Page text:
About the NMP22® BladderChek® Test 
The NMP22® BladderChek® Test was developed and commercialized by Matritech, a leading developer of protein-based diagnostic products for the early detection of cancer.  In June 2005 the Company announced that more than 600,000 BladderChek® Tests had been sold and Matritech expects to reach a cumulative one million units sold by early 2006.  In May, 2005 the NMP22®            
BladderChek® Test was featured in a number of platform presentations at the 100th annual meeting of the American Urological Association (AUA); these included clinical trial results and a cost impact analysis that demonstrated the costs of detecting a case of bladder cancer using the BladderChek® Test are similar or less than currently accepted cancer screening methods such as mammography, PSA, and colonoscopy.  Additionally, the NMP22® BladderChek® Test was part of the curriculum in an AUA sponsored CME course on bladder cancer based on information presented at the annual meeting.
The NMP22® BladderChek® Test detects elevated levels of the NMP22 protein in a single urine sample. Most healthy individuals have very small amounts of the NMP22 protein in their urine, but bladder cancer patients commonly have elevated NMP22 protein levels, even at early stages of the disease. The NMP22® BladderChek® Test, a painless and non-invasive assay, is the only in-office test approved by the FDA for the diagnosis of bladder cancer. The BladderChek® Test, which is reimbursed by Medicare and other medical insurers, is more cost effective than cell-based laboratory cytology tests.  It is approved for use in a physician’s office with results available during the patient visit, allowing a rapid, accurate and cost-effective way to aid in the detection of bladder cancer.  NMP22® Tests have been approved by the FDA four times for two formats and claims, most recently in April 2003 for point-of-care use for diagnosis. 
About Bladder Cancer 
Bladder cancer is the fifth most common malignancy in the United States.  There are over 500,000 people in the U.S. who have had bladder cancer, making it more prevalent in the population than lung and bronchial cancers.  The American Cancer Society estimates that over 63,000 new cases of bladder cancer were diagnosed in the United States in 2005 (over 47,000 men and 16,000 women), and over 13,000 people died of the disease (nearly 9,000 men and 4,000 women). Worldwide it accounts for 330,000 new cases and 100,000 deaths each year. It is also one of the most chronic cancers, recurring in almost 70% of patients.  The most common symptom of bladder cancer is blood in the urine, a condition referred to as hematuria.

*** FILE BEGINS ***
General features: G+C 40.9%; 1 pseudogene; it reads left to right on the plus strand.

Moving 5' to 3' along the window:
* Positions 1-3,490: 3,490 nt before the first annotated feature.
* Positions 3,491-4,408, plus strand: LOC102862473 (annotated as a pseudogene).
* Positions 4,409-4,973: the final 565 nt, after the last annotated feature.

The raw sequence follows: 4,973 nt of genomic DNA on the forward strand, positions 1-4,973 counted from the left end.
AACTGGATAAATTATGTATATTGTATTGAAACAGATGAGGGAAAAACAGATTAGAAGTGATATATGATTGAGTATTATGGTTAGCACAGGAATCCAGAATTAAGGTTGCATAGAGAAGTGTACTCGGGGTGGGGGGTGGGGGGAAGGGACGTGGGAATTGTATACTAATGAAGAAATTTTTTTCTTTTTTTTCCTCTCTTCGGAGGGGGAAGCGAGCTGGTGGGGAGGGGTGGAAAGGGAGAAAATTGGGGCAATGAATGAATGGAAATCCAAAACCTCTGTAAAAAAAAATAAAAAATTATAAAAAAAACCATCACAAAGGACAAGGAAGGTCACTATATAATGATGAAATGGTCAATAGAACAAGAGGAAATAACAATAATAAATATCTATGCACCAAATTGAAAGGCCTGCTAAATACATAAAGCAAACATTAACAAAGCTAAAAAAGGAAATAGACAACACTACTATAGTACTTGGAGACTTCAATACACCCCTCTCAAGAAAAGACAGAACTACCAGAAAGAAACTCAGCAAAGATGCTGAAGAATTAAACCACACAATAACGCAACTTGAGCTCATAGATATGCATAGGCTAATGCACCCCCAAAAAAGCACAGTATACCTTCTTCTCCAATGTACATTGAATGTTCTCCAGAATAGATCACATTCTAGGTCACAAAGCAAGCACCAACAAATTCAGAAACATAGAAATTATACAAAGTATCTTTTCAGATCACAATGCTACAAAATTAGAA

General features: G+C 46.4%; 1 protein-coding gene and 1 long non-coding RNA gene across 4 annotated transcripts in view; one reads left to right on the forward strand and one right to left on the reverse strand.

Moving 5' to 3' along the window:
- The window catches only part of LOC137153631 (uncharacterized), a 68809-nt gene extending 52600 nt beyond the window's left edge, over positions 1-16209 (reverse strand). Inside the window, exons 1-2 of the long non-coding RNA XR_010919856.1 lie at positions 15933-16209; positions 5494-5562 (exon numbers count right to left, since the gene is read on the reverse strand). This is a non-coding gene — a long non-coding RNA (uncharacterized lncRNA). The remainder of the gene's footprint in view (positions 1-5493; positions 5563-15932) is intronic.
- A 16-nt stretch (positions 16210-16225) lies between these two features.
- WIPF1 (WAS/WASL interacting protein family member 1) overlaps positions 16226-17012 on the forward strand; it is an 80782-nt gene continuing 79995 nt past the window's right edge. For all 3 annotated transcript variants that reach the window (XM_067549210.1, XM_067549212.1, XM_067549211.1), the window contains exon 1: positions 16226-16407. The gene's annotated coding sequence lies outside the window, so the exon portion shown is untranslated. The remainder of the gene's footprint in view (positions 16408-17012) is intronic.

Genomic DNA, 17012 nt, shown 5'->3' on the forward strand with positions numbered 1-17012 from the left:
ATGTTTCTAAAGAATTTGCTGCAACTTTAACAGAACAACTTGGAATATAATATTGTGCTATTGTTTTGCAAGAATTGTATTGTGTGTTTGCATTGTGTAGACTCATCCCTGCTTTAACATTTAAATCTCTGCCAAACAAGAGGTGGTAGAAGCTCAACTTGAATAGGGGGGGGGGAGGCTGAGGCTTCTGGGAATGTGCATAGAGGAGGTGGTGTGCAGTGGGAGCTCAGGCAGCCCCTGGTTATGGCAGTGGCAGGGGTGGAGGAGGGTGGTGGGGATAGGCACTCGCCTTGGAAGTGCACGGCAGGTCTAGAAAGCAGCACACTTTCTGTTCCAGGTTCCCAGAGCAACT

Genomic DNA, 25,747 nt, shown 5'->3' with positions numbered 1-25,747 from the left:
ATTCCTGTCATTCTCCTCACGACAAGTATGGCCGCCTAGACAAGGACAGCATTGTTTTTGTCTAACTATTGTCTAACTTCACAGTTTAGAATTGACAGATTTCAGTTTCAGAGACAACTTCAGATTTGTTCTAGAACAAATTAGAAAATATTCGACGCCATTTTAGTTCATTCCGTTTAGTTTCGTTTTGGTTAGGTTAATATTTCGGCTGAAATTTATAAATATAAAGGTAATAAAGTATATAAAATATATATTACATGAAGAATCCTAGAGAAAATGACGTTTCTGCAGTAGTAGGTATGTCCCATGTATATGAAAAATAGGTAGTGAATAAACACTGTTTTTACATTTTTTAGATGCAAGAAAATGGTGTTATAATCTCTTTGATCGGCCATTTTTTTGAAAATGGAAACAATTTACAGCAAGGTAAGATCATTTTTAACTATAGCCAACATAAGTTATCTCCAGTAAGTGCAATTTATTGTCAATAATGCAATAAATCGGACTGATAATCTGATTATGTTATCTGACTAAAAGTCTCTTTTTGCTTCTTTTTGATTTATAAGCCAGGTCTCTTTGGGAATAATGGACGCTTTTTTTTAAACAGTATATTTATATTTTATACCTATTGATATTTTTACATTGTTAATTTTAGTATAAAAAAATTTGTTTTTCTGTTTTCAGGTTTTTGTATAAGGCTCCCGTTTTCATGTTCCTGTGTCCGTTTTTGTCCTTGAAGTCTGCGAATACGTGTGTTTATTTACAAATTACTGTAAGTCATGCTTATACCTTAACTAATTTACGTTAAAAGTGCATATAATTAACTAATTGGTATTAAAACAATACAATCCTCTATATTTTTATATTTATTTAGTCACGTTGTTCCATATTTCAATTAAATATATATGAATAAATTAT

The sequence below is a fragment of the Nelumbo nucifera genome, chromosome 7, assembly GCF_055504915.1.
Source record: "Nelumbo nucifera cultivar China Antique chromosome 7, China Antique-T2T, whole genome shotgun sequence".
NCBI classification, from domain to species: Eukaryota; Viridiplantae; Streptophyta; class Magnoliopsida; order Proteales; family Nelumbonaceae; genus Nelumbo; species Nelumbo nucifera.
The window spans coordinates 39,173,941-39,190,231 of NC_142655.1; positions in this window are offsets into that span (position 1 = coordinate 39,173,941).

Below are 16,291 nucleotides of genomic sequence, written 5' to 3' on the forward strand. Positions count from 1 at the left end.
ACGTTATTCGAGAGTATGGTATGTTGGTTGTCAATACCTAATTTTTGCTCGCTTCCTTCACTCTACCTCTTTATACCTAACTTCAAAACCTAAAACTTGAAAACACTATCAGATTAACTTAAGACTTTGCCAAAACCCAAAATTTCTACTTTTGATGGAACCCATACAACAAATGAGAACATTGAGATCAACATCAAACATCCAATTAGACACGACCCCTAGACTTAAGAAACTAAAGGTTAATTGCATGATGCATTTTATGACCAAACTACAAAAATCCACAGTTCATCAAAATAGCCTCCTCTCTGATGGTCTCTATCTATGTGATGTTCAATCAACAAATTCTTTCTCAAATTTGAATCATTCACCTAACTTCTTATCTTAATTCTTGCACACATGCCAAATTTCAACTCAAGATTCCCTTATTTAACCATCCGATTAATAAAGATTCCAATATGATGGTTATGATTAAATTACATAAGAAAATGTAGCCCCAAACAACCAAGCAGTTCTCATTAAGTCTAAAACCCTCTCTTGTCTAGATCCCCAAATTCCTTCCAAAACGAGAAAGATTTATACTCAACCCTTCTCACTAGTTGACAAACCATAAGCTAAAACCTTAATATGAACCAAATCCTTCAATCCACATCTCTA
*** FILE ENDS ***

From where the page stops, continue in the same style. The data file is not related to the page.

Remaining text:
Bladder cancer is diagnosed primarily in men age 60 and older (it does occur at younger ages) and roughly twice as frequently in white men as in black men.  Men are three times more likely to be diagnosed with bladder cancer than women, but a greater percentage of women are diagnosed at an invasive stage of the malignancy.  Among U.S. males, the incidence of new bladder cancer cases is almost as large as the incidence of colon cancer.  
The most common risk factor for bladder cancer is smoking. Smokers are more than twice as likely to develop bladder cancer as nonsmokers. In the United States, smoking is estimated to be associated with about 50% of bladder cancer deaths among men and 30% among women.  
Occupational exposures to chemicals (aromatic amines) used in dry cleaning facilities and the production of dyes, paper, rope, apparel, rubber and petroleum products have been associated with increased risk for bladder cancer. Other industrial exposures implicated as risk factors for developing bladder cancer include combustion gases and soot from coal, chlorinated aliphatic hydrocarbons, and chlorination by-products in heated water. 
If diagnosed in its early stages, bladder cancer has a five-year survival rate of 94%. If diagnosed at an advanced stage, however, the five-year survival rate can be less than 10%.  It has been estimated that this year in the United States about 25% of bladder cancer patients will be diagnosed after their disease has become invasive or metastatic, significantly lowering the five year survival rate. 
Among U.S. women, according to the most recent SEER data, the prevalence of bladder cancer (140,000) is similar to the number of women with cervical (184,000) and ovarian (159,000) cancers.  The five year survival rate of women is less than the ten year survival rate of men.  Diagnosis in women may be delayed because symptoms are misinterpreted or attributed to other causes.  This delay is correlated with a disproportionately higher death rate among women.  In 2005 women accounted for one in four new bladder cancer diagnoses, but one in three bladder cancer deaths.